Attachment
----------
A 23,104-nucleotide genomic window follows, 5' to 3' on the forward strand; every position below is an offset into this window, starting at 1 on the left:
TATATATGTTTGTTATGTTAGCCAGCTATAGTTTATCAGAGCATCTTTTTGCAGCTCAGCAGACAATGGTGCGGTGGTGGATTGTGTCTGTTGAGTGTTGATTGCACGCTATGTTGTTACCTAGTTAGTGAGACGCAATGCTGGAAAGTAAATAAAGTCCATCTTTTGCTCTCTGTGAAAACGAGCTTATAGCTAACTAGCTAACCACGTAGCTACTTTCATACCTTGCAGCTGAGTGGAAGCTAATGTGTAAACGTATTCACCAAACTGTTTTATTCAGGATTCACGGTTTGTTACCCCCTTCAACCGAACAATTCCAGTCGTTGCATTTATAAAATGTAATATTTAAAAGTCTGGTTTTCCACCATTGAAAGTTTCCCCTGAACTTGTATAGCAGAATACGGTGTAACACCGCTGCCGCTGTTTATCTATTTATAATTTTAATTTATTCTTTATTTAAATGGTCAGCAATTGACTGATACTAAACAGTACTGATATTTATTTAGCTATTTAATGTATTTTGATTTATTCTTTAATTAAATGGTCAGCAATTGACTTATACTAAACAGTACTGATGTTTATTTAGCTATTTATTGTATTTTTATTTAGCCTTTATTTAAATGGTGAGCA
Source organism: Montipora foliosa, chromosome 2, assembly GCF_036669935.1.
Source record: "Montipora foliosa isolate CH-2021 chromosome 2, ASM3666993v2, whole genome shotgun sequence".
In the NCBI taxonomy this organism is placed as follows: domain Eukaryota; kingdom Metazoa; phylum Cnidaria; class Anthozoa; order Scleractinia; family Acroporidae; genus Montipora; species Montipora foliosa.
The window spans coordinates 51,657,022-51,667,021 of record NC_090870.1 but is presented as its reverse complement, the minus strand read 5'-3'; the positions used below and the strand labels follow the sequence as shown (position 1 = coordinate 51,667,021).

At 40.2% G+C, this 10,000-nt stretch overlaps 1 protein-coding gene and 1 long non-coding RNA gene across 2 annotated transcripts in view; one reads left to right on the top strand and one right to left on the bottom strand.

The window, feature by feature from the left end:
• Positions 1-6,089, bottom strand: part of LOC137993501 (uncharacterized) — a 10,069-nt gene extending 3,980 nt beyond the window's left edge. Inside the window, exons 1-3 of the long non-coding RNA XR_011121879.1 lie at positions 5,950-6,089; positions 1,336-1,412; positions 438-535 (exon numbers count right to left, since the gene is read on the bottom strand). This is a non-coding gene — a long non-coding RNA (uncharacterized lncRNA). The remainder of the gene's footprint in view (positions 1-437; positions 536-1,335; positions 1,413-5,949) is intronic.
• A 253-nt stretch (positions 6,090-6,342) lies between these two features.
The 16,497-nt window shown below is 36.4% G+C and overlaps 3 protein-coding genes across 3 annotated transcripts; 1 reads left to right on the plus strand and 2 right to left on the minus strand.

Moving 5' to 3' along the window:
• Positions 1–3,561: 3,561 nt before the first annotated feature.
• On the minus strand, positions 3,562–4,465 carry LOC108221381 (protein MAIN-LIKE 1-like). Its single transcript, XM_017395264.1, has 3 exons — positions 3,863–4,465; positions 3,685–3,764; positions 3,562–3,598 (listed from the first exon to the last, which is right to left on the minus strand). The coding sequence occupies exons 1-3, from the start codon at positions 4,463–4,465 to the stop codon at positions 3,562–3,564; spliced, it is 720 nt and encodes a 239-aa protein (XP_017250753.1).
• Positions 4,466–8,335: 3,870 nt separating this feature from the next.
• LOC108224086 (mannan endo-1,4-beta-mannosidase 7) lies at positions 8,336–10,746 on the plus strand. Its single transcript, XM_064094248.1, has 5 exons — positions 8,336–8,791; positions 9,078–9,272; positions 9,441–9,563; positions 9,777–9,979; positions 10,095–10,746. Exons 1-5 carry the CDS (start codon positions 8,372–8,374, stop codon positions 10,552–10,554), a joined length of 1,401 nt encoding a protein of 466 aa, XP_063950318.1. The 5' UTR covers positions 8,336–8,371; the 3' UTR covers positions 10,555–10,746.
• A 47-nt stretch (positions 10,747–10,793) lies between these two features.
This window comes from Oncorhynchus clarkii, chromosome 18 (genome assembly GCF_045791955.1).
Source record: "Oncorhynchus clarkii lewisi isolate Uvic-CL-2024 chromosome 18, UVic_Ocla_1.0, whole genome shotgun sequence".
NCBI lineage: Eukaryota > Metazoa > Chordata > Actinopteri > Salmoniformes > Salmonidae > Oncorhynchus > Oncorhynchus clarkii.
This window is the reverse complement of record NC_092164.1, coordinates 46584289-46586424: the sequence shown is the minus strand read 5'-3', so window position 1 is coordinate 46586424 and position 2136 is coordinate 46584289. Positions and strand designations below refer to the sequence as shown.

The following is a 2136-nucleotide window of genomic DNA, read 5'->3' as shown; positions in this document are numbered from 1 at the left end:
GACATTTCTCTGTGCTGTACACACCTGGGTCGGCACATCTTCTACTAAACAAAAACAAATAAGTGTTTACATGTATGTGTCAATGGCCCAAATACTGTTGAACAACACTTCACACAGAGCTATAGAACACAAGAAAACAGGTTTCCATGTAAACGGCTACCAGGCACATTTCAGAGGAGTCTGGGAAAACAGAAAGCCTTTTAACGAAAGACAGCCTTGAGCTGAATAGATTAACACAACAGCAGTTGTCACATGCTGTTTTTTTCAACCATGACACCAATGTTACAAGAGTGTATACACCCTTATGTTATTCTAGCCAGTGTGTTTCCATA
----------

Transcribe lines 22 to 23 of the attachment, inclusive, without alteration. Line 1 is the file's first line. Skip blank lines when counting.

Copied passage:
The following is a 2136-nucleotide window of genomic DNA, read 5'->3' as shown; positions in this document are numbered from 1 at the left end:
GACATTTCTCTGTGCTGTACACACCTGGGTCGGCACATCTTCTACTAAACAAAAACAAATAAGTGTTTACATGTATGTGTCAATGGCCCAAATACTGTTGAACAACACTTCACACAGAGCTATAGAACACAAGAAAACAGGTTTCCATGTAAACGGCTACCAGGCACATTTCAGAGGAGTCTGGGAAAACAGAAAGCCTTTTAACGAAAGACAGCCTTGAGCTGAATAGATTAACACAACAGCAGTTGTCACATGCTGTTTTTTTCAACCATGACACCAATGTTACAAGAGTGTATACACCCTTATGTTATTCTAGCCAGTGTGTTTCCATA